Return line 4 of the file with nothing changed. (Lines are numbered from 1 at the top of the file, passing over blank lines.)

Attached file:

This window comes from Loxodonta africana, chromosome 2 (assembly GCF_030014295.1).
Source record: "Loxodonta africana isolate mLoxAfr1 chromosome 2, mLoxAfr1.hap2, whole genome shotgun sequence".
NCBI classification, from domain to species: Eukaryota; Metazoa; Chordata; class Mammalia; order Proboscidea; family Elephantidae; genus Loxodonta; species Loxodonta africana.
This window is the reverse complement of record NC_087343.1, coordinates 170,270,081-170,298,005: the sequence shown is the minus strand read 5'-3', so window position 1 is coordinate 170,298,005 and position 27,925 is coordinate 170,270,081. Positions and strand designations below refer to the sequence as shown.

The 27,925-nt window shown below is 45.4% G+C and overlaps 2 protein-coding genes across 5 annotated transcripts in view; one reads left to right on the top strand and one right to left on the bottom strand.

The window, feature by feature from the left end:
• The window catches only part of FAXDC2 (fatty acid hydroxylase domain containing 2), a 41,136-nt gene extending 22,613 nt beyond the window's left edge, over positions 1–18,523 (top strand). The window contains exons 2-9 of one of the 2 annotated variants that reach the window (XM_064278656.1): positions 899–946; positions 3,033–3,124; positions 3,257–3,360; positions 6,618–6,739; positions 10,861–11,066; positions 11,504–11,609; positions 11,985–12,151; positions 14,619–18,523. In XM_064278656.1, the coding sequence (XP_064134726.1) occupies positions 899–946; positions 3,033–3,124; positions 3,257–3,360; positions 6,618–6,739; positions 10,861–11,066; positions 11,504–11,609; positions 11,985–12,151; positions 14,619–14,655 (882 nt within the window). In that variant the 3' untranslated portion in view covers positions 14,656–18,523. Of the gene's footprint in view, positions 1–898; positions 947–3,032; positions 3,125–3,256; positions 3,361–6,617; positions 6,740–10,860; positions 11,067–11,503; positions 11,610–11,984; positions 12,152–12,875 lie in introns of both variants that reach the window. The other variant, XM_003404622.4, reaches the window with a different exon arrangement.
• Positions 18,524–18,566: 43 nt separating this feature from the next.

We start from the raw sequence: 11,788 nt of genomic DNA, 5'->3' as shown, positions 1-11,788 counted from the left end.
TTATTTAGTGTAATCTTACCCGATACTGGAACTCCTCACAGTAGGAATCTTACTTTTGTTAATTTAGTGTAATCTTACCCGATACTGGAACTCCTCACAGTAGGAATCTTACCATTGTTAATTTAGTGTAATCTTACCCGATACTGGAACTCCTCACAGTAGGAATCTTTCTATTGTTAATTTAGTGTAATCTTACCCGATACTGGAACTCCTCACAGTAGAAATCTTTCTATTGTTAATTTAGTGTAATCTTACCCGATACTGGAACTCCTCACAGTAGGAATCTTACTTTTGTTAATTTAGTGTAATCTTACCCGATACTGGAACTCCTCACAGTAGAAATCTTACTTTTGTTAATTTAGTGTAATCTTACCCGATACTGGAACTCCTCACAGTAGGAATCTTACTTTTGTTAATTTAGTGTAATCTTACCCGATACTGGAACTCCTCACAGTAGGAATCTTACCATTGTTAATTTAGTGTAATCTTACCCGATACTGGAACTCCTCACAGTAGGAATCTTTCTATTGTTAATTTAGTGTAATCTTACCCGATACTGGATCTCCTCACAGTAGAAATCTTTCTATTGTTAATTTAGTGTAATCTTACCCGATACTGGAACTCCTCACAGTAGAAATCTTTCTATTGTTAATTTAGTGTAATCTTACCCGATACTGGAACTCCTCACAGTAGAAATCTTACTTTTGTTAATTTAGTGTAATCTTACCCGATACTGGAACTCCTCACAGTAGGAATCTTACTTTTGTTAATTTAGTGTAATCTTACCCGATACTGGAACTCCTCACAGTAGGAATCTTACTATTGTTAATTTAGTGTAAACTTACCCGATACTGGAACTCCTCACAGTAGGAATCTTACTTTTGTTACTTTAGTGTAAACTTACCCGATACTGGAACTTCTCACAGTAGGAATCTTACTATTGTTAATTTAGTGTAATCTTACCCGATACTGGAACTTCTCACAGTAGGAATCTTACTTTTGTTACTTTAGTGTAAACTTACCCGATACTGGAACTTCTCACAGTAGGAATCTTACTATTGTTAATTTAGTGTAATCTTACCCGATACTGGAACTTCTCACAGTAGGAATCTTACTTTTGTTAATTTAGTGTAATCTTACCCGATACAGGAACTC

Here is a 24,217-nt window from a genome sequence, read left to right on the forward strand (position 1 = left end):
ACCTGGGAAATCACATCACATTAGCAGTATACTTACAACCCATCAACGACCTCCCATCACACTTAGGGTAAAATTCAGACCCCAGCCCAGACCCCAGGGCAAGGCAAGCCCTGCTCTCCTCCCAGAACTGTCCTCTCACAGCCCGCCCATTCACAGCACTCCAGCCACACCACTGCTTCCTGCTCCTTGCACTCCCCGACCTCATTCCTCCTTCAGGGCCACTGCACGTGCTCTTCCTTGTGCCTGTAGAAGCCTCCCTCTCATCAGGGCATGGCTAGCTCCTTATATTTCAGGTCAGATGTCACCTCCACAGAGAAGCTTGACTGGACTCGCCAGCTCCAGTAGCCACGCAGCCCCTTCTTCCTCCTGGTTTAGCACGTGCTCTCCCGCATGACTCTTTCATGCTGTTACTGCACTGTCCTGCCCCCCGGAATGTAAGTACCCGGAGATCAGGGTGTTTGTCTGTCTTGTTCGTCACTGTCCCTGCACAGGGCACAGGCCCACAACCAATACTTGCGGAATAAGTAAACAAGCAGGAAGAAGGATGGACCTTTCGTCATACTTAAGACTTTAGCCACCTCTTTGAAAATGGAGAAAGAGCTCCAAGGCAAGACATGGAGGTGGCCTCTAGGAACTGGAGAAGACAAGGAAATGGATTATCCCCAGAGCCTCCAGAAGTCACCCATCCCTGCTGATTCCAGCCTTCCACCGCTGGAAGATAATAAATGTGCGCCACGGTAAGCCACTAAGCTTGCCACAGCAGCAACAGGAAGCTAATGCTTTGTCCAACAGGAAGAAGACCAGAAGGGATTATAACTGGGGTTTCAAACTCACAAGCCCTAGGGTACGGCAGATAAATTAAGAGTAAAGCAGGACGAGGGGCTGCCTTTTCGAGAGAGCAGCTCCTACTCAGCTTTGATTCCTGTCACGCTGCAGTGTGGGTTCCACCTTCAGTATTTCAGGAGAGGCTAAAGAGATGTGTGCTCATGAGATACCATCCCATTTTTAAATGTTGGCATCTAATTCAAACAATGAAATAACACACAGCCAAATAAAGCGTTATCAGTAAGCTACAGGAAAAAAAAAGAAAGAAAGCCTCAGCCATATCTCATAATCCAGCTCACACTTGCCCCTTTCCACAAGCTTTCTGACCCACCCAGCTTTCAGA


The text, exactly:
This window is the reverse complement of record NC_087343.1, coordinates 170,270,081-170,298,005: the sequence shown is the minus strand read 5'-3', so window position 1 is coordinate 170,298,005 and position 27,925 is coordinate 170,270,081. Positions and strand designations below refer to the sequence as shown.